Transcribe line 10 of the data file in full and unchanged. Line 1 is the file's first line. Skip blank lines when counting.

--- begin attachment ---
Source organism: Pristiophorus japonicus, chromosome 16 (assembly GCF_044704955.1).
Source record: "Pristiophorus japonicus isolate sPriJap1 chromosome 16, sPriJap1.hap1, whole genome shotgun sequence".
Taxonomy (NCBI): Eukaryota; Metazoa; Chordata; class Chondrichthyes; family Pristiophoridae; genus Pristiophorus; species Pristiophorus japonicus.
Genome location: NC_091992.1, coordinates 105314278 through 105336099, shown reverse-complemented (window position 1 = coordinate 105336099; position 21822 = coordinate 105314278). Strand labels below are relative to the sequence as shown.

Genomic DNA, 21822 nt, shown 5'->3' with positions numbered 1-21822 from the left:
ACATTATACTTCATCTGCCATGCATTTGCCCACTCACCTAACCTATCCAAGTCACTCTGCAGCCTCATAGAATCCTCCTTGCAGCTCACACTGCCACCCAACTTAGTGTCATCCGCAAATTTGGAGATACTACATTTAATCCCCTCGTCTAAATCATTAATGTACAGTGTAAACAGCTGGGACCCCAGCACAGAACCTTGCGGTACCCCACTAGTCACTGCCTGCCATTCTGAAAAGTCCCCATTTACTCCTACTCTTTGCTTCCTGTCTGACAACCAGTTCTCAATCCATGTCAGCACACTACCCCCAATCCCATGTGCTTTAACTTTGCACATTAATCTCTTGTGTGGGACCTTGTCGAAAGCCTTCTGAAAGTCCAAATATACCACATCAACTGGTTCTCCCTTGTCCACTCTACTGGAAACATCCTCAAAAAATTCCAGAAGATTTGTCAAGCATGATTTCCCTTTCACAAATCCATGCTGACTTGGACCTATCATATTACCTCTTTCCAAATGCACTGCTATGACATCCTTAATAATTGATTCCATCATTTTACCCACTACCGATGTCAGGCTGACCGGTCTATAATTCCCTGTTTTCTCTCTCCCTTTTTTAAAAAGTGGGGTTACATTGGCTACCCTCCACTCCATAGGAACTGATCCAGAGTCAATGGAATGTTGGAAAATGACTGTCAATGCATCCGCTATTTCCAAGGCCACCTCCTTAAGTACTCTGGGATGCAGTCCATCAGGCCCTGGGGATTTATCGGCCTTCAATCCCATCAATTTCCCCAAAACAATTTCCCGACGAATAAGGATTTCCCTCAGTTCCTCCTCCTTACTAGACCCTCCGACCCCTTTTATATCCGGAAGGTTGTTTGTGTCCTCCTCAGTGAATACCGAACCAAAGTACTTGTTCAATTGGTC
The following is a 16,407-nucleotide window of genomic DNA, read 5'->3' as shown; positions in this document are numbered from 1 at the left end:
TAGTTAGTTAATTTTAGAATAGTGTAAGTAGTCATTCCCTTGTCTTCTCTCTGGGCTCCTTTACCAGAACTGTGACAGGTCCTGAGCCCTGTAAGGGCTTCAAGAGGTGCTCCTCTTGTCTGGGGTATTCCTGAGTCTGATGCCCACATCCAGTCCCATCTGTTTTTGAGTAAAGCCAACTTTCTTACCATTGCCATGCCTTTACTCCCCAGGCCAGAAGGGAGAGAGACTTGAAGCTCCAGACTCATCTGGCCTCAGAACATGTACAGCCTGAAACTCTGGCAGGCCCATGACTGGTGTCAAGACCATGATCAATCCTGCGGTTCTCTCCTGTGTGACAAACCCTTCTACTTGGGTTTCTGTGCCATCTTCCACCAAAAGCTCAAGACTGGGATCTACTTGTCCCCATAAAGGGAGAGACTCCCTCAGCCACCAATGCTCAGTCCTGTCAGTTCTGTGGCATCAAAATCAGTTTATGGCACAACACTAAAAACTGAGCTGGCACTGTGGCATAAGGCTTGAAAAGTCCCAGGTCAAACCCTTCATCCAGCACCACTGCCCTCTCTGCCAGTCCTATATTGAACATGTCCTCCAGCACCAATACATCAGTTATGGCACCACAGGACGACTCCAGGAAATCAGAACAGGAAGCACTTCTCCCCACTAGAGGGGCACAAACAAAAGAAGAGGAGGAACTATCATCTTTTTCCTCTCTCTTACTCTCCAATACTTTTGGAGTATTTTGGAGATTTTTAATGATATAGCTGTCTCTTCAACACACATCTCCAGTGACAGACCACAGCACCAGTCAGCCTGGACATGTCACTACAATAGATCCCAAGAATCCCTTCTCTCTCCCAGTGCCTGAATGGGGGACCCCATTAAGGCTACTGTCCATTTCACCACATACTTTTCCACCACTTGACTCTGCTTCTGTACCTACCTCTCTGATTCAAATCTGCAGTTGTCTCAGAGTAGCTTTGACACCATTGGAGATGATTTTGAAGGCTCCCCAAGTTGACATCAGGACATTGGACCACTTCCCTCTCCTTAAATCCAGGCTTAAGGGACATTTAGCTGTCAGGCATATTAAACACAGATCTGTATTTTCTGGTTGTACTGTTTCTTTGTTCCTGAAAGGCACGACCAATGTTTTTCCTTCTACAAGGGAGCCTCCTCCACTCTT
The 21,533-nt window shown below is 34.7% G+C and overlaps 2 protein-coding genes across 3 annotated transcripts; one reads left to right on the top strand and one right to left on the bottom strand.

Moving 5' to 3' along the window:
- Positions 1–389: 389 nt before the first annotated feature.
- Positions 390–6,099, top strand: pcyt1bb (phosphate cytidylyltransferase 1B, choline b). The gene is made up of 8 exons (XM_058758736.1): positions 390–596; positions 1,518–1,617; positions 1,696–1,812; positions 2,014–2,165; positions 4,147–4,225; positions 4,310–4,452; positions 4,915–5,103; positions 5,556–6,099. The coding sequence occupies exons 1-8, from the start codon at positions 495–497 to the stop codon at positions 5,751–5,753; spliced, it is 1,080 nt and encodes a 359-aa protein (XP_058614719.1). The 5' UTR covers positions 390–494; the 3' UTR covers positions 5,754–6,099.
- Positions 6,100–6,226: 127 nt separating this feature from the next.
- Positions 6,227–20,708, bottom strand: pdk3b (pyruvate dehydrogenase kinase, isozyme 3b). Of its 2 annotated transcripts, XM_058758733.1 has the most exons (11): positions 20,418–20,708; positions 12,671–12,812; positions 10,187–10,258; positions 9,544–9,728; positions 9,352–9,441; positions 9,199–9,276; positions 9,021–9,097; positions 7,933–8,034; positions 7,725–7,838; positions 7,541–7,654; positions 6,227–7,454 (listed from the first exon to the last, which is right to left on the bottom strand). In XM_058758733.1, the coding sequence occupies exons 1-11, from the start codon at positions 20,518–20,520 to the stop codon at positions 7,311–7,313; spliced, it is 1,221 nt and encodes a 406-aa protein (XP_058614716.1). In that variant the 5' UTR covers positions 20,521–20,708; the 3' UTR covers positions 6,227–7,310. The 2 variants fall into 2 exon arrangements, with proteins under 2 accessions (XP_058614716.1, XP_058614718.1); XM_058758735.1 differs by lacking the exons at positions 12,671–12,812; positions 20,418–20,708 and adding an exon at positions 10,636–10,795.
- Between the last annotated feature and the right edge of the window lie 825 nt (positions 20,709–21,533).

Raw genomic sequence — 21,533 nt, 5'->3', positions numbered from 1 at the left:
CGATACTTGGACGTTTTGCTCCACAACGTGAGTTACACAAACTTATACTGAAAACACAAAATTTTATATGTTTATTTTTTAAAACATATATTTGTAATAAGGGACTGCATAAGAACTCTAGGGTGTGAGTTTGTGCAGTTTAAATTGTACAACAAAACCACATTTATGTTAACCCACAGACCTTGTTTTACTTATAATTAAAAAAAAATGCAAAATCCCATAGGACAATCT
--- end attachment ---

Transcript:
Moving 5' to 3' along the window: